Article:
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By Bob Bridge, Columnist

“A baby is a wishing well. Everyone puts their hopes, their fears, their pasts, their two cents in.”

— Elizabeth Bard

Uncle Bob cradles baby Kari
Uncle Bob cradles baby Kari

There was a time, not so long ago, when infants were restricted from my personal orbit.

I wanted nothing to do with them. Yes, I held babies in low esteem. Basically, they were chronic criers, possessing less personality than a stalk of celery.

Asking Bob B. Bridge to nurture a baby was like commanding an elephant to climb a tree.

The dude was ill-suited for the task.

Oh, how adults doted on them.

“Isn’t she pretty? Isn’t she precious? She’s ... perfect!”

Balderdash! Bah humbug!

I was in my 20s when I experienced my first eerie encounter with a human “fresh from the oven.” I was lean, mean and donned a scraggly beard.

I had just returned to Indiana from the wild west. My sister, suddenly and inexplicably, thrust her newborn baby into my arms.

Was Bob taken aback?

I’d have been more comfortable if an adult grizzly had crawled onto my lap. I was overcome with incipient panic.

Kari, adorned in diapers, must have thought she was being cradled by a limestone statue. She carefully scrutinized this furry fellow.

I was transformed into Robert, the recalcitrant uncle. No need to sugarcoat it, I was a coward, fully anticipating an epic failure.

I figured I would fumble, make a mistake, a completely irrevocable faux pas. God forbid, what if I dropped her?

Fortunately, my sister snatched the bambino and relieved her burdened brother of further ruminations.

I escaped to the nearest watering hole. The first beer helped, but not nearly as much as the third.

Nearly two decades eclipsed before my next close encounter with an infant. I was enjoying a holiday and minding my business, doing what I do best — eating snacks and watching a football game.

Angie, my niece, wandered past my recliner and suddenly tossed one of her twins onto my unoccupied lap. My facial expression revealed utter horror.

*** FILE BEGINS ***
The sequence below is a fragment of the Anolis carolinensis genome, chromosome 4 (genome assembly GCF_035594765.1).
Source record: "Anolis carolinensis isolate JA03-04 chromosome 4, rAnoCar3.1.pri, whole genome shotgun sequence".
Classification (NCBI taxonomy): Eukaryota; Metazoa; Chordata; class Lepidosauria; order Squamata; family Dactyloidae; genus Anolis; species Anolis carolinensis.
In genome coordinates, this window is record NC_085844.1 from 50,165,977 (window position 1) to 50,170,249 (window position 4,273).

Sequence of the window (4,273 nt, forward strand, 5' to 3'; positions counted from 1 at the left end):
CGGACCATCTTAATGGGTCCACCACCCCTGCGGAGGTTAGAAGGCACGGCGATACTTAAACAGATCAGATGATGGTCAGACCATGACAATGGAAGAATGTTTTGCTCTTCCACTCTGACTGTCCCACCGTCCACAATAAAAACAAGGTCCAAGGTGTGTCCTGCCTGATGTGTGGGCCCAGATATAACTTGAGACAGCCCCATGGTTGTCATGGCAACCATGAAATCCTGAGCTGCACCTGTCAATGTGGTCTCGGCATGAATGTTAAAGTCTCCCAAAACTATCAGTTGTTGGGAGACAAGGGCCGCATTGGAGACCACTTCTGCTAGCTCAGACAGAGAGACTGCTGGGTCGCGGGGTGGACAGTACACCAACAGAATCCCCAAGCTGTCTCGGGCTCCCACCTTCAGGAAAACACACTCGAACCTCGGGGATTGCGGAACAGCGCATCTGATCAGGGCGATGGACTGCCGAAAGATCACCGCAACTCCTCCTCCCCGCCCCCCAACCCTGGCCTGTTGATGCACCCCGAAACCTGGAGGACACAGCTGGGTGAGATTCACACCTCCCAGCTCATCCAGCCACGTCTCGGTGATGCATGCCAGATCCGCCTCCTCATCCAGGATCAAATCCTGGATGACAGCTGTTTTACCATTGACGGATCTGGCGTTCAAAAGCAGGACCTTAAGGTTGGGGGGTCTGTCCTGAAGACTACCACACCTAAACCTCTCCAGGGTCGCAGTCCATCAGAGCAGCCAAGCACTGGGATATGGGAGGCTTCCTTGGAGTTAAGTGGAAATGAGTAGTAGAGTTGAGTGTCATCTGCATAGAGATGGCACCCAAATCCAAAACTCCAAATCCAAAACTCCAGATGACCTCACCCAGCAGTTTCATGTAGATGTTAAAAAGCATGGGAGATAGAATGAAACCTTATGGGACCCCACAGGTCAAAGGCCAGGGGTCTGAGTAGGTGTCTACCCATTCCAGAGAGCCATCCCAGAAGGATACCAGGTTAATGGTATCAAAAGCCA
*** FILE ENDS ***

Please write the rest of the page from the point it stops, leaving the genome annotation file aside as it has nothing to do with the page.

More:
Noticing the dismay, Angie leaned over and whispered in a soothing tone, “It’s OK. Just pretend he’s a football and tuck him under an arm.”

So, I did.

Wes stared up at me with those prodigious peepers. Then, he smiled.

Shazam! It made me tingle all over.

His breathing subsided to pianissimo, and his miniature motor purred almost soundlessly. I was instantly infatuated.

His aroma was absolutely ambrosial. That glorious grin could illuminate Vegas.

Wes looked at me as if I were omniscient, could solve all the secrets of the universe.

Heck, I can’t even operate a simple remote!

Still, I appreciated his show of confidence. He proved to be an appealing addendum to an auspicious afternoon.

See, I’m not as shallow as a mud puddle. I am undoubtedly endowed with depth.

I truly adore my nieces and nephews. They’re as sweet as Tupelo honey.

And, they’re talented, clearly capable of impacting the planet however they choose. Don’t worry about the next generation, folks. I assure you, the pond is well stocked.

Life can be iffy. Really iffy.

You can’t be too careful.

Am I a tad overprotective? Frankly, I wouldn’t let any of those tiny treasures leave the house without a helmet and strapped securely within an armored tank.

Are they special?

Why, of course!

“Pretty! Precious! They are ... perfect!”

Columnist Bob Bridge welcomes comments at 812-276-9646 or

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